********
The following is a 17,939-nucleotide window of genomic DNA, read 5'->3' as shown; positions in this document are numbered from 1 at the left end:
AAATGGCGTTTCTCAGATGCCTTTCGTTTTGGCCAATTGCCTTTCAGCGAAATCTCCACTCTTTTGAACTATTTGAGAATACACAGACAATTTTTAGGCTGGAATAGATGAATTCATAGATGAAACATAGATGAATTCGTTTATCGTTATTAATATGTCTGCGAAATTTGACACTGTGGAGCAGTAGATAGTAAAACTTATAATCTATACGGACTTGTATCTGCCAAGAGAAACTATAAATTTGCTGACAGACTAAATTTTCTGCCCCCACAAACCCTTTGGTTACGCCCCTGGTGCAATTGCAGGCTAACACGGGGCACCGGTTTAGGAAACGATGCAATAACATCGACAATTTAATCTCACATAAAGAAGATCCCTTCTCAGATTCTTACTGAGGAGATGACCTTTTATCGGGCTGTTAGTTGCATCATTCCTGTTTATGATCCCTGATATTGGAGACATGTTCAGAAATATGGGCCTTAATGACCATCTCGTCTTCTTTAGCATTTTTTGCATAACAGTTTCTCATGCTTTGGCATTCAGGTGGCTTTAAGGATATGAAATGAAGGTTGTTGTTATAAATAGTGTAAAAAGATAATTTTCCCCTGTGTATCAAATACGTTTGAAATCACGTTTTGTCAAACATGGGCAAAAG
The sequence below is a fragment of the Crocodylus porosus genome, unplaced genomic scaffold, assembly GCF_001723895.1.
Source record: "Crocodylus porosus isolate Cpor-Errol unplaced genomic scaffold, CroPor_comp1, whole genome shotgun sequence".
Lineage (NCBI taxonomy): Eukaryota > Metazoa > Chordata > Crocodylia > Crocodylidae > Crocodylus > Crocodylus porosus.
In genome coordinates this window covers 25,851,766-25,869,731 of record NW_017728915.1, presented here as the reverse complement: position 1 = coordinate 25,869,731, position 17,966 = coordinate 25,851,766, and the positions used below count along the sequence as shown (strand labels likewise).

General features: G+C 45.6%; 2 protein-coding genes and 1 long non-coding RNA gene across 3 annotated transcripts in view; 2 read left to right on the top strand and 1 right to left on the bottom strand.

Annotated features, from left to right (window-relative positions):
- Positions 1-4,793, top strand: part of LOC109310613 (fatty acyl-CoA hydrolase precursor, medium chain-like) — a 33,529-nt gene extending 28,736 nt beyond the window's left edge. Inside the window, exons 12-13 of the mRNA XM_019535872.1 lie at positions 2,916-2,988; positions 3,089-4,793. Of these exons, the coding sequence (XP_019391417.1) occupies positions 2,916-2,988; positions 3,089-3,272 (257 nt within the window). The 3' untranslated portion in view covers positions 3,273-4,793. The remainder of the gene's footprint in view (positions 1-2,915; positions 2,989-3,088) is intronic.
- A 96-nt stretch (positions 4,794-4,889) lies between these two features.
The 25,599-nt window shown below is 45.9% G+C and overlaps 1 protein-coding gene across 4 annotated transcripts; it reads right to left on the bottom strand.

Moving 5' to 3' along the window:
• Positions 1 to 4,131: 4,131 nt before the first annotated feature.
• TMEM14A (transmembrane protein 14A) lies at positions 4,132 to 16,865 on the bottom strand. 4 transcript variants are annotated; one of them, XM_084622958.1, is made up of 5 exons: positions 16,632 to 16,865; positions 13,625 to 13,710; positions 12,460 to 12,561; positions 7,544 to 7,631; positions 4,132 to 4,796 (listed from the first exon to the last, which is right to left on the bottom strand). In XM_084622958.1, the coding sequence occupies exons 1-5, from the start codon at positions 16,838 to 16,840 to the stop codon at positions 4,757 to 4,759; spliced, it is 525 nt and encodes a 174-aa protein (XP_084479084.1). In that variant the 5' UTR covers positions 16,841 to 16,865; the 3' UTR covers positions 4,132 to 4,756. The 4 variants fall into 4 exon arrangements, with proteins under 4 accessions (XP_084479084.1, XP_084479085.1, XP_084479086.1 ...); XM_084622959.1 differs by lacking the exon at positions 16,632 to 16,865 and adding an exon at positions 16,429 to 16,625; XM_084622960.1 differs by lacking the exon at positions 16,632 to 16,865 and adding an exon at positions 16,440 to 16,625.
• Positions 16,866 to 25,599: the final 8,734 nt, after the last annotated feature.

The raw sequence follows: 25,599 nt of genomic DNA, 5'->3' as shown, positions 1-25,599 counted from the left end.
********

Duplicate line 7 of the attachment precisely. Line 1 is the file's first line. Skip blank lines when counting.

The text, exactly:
General features: G+C 45.6%; 2 protein-coding genes and 1 long non-coding RNA gene across 3 annotated transcripts in view; 2 read left to right on the top strand and 1 right to left on the bottom strand.